While it's technically possible, it's not realistically going to happen in a home environment, even if you're using a computer on them all day, as long as you are turning it off at night - unless the display is faulty.
With CRT, Plasma, OLED etc. the wear is accumulative. This is how Plasmas may end up with uneven wear across the screen with letterboxing "burned" into the screen if someone primarily watches films and little 16:9 content, for example.
With the first couple of generations of OLED, they will probably be more susceptible to burn-in due to the materials being used, which is something they will surely figure out. Part of the problem is that they are trying to drive them to be as bright as an LCD, rather than competing with Plasmas.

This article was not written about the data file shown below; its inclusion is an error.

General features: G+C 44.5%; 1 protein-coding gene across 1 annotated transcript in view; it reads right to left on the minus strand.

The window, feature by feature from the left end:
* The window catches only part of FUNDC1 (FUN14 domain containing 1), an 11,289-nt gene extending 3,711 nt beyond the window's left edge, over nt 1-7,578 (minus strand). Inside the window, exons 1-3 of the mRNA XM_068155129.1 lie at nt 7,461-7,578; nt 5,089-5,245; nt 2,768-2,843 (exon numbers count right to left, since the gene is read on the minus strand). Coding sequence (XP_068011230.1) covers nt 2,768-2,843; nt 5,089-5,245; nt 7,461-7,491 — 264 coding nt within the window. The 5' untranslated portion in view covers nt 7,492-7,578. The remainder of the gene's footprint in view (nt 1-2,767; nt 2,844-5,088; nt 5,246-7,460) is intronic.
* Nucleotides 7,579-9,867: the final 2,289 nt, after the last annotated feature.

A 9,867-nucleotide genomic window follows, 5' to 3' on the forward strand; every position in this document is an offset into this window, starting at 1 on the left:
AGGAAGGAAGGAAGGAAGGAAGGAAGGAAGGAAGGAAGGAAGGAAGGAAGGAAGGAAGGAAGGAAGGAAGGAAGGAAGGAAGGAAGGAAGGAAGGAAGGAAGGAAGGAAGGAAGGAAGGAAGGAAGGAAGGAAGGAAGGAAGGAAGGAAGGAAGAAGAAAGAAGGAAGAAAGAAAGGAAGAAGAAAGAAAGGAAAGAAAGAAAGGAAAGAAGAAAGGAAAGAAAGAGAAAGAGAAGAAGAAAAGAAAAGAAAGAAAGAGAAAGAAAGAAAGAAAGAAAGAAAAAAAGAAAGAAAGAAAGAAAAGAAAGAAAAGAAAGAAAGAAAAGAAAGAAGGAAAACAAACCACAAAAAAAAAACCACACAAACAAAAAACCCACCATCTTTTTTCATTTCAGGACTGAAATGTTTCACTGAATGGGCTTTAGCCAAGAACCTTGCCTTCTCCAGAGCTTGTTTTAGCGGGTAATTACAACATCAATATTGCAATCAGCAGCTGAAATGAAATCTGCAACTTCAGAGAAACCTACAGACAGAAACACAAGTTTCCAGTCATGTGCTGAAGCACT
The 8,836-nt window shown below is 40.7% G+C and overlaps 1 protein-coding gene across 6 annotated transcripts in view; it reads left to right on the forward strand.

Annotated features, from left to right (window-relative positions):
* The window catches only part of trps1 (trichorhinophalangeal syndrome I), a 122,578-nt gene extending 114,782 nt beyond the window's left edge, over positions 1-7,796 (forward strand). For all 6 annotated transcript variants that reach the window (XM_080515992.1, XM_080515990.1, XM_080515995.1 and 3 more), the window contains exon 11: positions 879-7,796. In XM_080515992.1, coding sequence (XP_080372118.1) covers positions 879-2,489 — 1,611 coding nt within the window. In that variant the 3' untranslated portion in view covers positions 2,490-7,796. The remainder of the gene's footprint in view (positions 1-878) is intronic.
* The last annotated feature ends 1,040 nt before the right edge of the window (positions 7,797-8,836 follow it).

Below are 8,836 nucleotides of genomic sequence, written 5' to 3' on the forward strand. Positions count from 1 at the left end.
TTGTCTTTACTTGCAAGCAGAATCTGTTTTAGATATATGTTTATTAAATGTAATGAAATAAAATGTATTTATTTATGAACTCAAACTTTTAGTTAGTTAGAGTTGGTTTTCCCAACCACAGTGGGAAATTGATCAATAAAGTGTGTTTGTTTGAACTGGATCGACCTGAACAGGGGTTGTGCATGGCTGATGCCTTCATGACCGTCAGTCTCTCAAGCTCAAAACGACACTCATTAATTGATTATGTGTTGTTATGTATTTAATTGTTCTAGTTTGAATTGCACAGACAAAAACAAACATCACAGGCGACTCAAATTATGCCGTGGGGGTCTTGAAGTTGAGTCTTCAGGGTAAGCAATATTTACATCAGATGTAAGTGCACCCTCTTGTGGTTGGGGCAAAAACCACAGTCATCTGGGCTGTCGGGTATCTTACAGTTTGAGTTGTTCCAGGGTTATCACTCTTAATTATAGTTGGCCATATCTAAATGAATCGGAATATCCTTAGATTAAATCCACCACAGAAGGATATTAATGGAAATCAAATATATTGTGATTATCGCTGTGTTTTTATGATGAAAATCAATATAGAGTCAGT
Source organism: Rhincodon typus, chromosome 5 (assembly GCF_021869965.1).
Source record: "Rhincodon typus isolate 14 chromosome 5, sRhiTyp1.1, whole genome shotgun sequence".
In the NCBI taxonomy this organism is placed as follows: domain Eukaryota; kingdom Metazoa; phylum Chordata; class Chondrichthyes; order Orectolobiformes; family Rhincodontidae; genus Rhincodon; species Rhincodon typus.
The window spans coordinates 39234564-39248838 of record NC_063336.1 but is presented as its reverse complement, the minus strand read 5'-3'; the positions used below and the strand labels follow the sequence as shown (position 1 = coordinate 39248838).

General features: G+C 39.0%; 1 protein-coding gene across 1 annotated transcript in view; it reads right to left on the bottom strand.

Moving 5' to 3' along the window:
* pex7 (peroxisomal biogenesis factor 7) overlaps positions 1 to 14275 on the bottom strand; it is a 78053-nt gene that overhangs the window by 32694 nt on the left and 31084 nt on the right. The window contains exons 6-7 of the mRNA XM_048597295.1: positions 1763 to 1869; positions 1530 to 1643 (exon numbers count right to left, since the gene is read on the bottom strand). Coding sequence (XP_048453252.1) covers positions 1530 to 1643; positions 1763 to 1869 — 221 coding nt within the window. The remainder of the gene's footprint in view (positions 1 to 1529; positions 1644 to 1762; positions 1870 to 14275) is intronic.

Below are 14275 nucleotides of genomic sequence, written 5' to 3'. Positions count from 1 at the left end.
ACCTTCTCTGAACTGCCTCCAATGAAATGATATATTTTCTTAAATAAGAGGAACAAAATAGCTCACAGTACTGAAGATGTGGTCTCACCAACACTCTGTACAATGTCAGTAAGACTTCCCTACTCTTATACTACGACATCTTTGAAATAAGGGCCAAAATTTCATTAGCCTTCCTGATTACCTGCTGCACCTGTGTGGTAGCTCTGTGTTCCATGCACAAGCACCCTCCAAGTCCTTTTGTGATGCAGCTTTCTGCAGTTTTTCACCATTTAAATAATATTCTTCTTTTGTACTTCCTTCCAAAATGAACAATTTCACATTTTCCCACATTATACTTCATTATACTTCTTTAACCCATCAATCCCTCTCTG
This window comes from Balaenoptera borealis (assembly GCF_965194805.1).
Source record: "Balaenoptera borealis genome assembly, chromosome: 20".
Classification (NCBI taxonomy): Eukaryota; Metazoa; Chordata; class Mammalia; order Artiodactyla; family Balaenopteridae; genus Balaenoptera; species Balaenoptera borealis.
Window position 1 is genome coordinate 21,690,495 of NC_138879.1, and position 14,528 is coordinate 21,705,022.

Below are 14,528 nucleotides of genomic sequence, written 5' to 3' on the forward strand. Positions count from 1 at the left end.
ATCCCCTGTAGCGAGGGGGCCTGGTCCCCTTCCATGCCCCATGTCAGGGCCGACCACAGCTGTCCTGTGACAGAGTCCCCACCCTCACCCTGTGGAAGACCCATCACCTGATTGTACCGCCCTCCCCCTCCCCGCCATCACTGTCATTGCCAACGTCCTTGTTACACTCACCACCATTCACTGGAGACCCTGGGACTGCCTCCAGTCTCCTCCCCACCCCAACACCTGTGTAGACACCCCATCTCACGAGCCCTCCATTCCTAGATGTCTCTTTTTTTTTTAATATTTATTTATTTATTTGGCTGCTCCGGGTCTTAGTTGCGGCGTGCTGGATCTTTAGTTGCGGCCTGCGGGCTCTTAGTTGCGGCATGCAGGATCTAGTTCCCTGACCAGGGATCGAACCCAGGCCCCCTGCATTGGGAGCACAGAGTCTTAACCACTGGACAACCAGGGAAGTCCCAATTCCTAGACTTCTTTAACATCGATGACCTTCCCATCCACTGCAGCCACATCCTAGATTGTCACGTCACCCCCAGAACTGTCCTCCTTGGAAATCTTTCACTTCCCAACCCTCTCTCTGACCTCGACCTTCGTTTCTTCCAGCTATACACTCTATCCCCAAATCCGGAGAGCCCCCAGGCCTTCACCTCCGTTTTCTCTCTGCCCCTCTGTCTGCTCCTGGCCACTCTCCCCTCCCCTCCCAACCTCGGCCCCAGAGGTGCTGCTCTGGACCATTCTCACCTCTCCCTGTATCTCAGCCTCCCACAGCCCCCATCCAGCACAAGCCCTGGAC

Hopefully, they will be able to get them to be as resistant as CRTs in a few years time. Late generation CRTs were almost immune to burn-in from home use scenarios. (even with gamers)
Plasma is always driving its phosphors at 100%, and varying the duration to modulate brightness.
CRT adjusted the brightness of the phosphors directly, so they weren't driven as hard. OLED should be more CRT-like in this regard, being able to vary the brightness of the pixel, rather than using PWM (or similar) to modulate brightness.